February 8, 2008 – 2:30PM



Retired network news commentator Fulton Lewis, III was today presented the “2008 Broadcast Pioneer of the Year Award” by The Broadcaster’s Club of Florida.

His 15-minute nightly news commentaries were heard by over 16 million Americans on the 630 stations of the Mutual Broadcasting System from the mid-1960’s until 1980 when he retired and moved to Bradenton. Lewis is currently a resident of River Club in the Lakewood Ranch area of Manatee County.

The Award was presented Friday during a luncheon of The Broadcaster’s Club at the Sarasota Yacht Club by Bill Carey, Chairman of the Florida Association of Broadcasters and General Manager of television station WFTS (ABC) in Tampa.

Lewis noted that he was “literally born in the lap of broadcast news and politics” because his father, Fulton Lewis, Jr., was one of the nation’s first network news commentators whose career spanned 30 years from 1936 until his death in 1966. The younger Lewis carried on with the broadcasts at the request of the Mutual network. He told Friday’s audience about his interviews with many distinguished world leaders saying that he was most impressed by Israeli Prime Minister Golda Meir, and Ronald Reagan. “When you talked to them, there was no ‘spin’ – just candid honest opinions which was refreshingly sincere and genuine.” His travels included 6 tours of the combat in Vietnam, and coverage of the 7-Day War in Israel in 1967, the conflict in Northern Ireland, the civil war in Nigeria/Biafra and the struggle for survival of Rhodesia in central Africa.

In addition to his broadcasting career, Lewis was active in conservative politics. He was National Field Director of Young Americans for Freedom (a youth group initiated by publisher William F. Buckley, Jr. in the early 1960’s) and served as a speechwriter in the Goldwater presidential campaign of 1964. During the 1960’s and 1970’s, he also lectured and debated on over 750 college campuses, produced and narrated several documentary films, and was a frequent guest on network television political forums. He currently owns a computer services business in Bradenton, serves as a consultant to political groups and candidates, and writes articles for national political journals.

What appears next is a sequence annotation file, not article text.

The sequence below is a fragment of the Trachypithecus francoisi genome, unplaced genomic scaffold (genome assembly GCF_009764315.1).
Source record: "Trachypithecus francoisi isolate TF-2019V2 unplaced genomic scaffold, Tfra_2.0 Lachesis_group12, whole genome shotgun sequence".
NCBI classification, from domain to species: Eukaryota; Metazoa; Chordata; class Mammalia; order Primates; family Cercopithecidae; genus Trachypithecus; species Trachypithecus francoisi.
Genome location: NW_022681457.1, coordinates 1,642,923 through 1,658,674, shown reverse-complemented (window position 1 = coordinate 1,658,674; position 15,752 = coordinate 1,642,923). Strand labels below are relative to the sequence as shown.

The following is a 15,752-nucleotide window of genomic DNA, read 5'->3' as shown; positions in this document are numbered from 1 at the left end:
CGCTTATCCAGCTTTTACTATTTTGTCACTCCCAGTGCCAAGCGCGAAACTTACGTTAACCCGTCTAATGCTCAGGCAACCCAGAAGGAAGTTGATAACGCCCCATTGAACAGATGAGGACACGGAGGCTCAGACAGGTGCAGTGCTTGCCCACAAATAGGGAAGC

In accepting his award, Lewis said he is “extremely proud of his association with the broadcast news industry.” He said: “When you view the entire spectrum of the media in America today, it is remarkably balanced and professional. Liberals can complain about conservative domination of radio talk shows and Fox News, and conservatives can complain about the liberal domination of some television network newscasts, Hollywood, and newspapers like the New York Times and Washington Post. Taken as a whole, however, the American people are getting a pretty well-balanced diet from the news media.”

Lewis pointed out that it took more than three weeks for news of the Declaration of Independence to get from Philadelphia to Williamsburg, Virginia in 1776. “When you stop to think of where we have gone in 232 years, the advances in the speed and accuracy of information communication have been remarkable. There will be generation after generation of new pioneers who utilize tomorrow’s technology to take communications to new levels we can’t even fathom today. Exciting and challenging horizons lie ahead.”

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